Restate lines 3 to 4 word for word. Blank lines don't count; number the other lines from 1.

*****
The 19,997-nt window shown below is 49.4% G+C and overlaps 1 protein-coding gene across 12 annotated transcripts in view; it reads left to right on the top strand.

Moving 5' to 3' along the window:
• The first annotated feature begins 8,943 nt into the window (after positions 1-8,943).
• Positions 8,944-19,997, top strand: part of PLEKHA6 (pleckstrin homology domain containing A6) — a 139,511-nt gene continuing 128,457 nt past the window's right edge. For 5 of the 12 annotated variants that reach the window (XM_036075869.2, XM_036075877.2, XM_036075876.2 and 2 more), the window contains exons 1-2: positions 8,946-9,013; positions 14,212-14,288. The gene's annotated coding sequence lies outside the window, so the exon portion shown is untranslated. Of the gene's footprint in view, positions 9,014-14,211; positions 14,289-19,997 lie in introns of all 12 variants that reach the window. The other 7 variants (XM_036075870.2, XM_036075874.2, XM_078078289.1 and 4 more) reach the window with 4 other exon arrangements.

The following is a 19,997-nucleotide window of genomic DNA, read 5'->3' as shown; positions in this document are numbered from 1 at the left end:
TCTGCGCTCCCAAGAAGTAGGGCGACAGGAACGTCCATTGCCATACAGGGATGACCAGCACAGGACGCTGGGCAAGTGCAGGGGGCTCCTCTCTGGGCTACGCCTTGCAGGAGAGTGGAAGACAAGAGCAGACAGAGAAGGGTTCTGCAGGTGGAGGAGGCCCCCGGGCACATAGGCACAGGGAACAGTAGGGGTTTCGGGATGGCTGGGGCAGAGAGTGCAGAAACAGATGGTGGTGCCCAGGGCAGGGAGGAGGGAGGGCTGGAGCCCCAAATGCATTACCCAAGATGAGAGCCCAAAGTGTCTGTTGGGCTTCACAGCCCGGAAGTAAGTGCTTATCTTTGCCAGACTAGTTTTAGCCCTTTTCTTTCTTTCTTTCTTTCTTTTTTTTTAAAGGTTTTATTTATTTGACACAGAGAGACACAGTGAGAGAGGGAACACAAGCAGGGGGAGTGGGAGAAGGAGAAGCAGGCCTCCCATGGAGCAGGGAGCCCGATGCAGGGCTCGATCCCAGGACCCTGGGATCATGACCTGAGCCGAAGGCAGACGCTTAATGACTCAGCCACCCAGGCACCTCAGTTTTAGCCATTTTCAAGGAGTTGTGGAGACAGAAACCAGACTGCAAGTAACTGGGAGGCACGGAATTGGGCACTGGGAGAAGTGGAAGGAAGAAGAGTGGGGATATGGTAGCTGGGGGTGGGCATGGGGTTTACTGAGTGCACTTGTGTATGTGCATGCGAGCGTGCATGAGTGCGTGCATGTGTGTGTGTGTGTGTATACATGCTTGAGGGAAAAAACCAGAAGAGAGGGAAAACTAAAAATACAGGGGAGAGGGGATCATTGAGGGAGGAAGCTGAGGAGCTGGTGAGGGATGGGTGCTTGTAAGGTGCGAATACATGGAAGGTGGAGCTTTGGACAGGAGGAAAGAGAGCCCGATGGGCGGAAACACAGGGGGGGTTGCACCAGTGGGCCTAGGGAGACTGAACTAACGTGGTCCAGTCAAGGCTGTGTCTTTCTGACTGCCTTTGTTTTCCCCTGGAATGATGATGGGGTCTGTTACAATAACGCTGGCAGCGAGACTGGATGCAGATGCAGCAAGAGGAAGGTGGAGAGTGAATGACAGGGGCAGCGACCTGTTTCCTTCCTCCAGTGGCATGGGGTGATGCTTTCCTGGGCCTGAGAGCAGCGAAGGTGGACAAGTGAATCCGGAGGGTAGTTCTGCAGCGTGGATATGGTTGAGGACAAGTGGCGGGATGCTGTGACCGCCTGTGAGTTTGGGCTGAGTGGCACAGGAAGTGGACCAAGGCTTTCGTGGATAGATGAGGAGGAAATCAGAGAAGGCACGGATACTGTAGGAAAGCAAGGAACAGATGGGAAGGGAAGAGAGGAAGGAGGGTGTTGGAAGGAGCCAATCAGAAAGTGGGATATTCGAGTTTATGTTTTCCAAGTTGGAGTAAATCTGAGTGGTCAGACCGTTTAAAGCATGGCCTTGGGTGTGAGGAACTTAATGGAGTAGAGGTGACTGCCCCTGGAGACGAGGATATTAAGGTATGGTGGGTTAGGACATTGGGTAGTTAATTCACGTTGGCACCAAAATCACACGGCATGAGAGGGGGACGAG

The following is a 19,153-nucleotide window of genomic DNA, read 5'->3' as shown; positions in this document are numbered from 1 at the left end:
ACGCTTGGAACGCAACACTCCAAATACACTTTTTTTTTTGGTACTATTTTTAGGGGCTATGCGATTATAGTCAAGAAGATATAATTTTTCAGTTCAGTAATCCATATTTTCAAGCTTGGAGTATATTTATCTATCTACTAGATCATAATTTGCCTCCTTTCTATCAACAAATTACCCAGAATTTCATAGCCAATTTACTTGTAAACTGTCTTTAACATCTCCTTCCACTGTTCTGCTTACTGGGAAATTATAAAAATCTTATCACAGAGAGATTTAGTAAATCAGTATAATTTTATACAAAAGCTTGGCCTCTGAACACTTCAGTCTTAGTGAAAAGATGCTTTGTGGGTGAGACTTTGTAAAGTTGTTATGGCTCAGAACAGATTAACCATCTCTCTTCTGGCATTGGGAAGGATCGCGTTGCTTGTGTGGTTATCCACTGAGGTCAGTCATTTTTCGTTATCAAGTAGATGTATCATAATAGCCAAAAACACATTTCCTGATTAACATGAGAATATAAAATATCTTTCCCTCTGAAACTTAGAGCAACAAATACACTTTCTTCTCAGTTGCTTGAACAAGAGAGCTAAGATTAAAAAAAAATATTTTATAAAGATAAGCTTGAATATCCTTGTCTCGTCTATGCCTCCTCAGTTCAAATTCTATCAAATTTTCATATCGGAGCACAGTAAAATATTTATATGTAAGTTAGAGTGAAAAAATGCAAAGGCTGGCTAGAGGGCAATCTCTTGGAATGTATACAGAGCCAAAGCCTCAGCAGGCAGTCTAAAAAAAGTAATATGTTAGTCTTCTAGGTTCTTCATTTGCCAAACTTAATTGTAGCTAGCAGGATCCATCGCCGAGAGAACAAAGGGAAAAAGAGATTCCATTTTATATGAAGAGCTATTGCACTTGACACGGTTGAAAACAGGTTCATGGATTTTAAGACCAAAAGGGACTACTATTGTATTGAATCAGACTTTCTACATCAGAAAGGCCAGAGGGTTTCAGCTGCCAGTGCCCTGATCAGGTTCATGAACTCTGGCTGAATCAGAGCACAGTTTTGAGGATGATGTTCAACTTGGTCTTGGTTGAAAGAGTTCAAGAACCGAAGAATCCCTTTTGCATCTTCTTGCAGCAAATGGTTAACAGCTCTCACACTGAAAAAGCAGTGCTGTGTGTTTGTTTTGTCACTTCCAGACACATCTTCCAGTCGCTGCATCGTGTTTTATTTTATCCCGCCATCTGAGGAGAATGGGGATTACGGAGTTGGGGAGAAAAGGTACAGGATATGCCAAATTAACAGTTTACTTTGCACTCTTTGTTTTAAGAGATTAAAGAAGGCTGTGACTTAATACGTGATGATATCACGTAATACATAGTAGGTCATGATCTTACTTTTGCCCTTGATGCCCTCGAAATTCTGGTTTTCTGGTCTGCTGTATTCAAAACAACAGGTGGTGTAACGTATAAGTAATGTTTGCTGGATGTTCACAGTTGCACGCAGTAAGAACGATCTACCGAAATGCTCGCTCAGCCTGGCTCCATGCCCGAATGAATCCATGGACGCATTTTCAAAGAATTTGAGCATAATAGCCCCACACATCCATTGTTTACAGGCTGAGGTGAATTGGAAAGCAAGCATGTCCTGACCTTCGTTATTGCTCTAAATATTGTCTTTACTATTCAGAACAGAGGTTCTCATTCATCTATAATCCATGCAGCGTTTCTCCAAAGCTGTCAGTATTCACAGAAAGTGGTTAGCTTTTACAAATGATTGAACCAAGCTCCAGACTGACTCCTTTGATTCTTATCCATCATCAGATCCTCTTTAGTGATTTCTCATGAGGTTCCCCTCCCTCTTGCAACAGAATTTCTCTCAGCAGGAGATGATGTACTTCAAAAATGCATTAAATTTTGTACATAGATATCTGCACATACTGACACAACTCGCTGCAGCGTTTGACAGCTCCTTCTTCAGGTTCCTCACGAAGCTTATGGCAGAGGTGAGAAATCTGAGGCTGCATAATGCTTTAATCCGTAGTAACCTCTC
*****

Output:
• The first annotated feature begins 8,943 nt into the window (after positions 1-8,943).
• Positions 8,944-19,997, top strand: part of PLEKHA6 (pleckstrin homology domain containing A6) — a 139,511-nt gene continuing 128,457 nt past the window's right edge. For 5 of the 12 annotated variants that reach the window (XM_036075869.2, XM_036075877.2, XM_036075876.2 and 2 more), the window contains exons 1-2: positions 8,946-9,013; positions 14,212-14,288. The gene's annotated coding sequence lies outside the window, so the exon portion shown is untranslated. Of the gene's footprint in view, positions 9,014-14,211; positions 14,289-19,997 lie in introns of all 12 variants that reach the window. The other 7 variants (XM_036075870.2, XM_036075874.2, XM_078078289.1 and 4 more) reach the window with 4 other exon arrangements.